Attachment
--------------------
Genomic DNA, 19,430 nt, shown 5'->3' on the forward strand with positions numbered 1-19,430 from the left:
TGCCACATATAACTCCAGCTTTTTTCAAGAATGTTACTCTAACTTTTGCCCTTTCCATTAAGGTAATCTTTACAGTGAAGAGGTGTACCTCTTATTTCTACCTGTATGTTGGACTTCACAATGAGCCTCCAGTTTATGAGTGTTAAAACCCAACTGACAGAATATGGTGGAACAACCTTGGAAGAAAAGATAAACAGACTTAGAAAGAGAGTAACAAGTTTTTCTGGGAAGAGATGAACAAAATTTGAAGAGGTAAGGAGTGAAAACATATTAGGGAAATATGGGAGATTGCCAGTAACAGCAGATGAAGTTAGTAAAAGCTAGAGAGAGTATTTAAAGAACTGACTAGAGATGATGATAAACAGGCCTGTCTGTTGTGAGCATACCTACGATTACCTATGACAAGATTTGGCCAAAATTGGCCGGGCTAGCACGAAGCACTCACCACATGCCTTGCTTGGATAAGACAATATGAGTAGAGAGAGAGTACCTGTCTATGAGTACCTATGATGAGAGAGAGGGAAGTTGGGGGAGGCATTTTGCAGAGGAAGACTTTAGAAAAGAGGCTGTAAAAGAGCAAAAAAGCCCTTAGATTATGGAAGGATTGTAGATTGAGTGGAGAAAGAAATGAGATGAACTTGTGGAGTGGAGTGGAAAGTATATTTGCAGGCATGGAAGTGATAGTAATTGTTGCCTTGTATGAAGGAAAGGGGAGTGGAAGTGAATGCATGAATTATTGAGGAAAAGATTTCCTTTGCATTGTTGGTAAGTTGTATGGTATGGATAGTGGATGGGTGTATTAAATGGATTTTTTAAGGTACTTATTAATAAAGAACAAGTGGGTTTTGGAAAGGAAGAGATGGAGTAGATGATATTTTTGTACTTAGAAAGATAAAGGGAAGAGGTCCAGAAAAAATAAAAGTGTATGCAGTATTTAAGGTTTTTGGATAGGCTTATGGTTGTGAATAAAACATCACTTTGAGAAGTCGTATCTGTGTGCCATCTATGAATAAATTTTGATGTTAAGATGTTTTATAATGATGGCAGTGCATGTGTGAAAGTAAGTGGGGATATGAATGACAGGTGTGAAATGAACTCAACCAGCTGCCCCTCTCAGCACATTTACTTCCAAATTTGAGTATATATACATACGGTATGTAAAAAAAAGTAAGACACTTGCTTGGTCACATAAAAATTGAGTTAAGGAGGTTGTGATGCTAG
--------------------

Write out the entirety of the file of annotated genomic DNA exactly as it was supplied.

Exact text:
Genomic DNA, 19,430 nt, shown 5'->3' on the forward strand with positions numbered 1-19,430 from the left:
TGCCACATATAACTCCAGCTTTTTTCAAGAATGTTACTCTAACTTTTGCCCTTTCCATTAAGGTAATCTTTACAGTGAAGAGGTGTACCTCTTATTTCTACCTGTATGTTGGACTTCACAATGAGCCTCCAGTTTATGAGTGTTAAAACCCAACTGACAGAATATGGTGGAACAACCTTGGAAGAAAAGATAAACAGACTTAGAAAGAGAGTAACAAGTTTTTCTGGGAAGAGATGAACAAAATTTGAAGAGGTAAGGAGTGAAAACATATTAGGGAAATATGGGAGATTGCCAGTAACAGCAGATGAAGTTAGTAAAAGCTAGAGAGAGTATTTAAAGAACTGACTAGAGATGATGATAAACAGGCCTGTCTGTTGTGAGCATACCTACGATTACCTATGACAAGATTTGGCCAAAATTGGCCGGGCTAGCACGAAGCACTCACCACATGCCTTGCTTGGATAAGACAATATGAGTAGAGAGAGAGTACCTGTCTATGAGTACCTATGATGAGAGAGAGGGAAGTTGGGGGAGGCATTTTGCAGAGGAAGACTTTAGAAAAGAGGCTGTAAAAGAGCAAAAAAGCCCTTAGATTATGGAAGGATTGTAGATTGAGTGGAGAAAGAAATGAGATGAACTTGTGGAGTGGAGTGGAAAGTATATTTGCAGGCATGGAAGTGATAGTAATTGTTGCCTTGTATGAAGGAAAGGGGAGTGGAAGTGAATGCATGAATTATTGAGGAAAAGATTTCCTTTGCATTGTTGGTAAGTTGTATGGTATGGATAGTGGATGGGTGTATTAAATGGATTTTTTAAGGTACTTATTAATAAAGAACAAGTGGGTTTTGGAAAGGAAGAGATGGAGTAGATGATATTTTTGTACTTAGAAAGATAAAGGGAAGAGGTCCAGAAAAAATAAAAGTGTATGCAGTATTTAAGGTTTTTGGATAGGCTTATGGTTGTGAATAAAACATCACTTTGAGAAGTCGTATCTGTGTGCCATCTATGAATAAATTTTGATGTTAAGATGTTTTATAATGATGGCAGTGCATGTGTGAAAGTAAGTGGGGATATGAATGACAGGTGTGAAATGAACTCAACCAGCTGCCCCTCTCAGCACATTTACTTCCAAATTTGAGTATATATACATACGGTATGTAAAAAAAAGTAAGACACTTGCTTGGTCACATAAAAATTGAGTTAAGGAGGTTGTGATGCTAG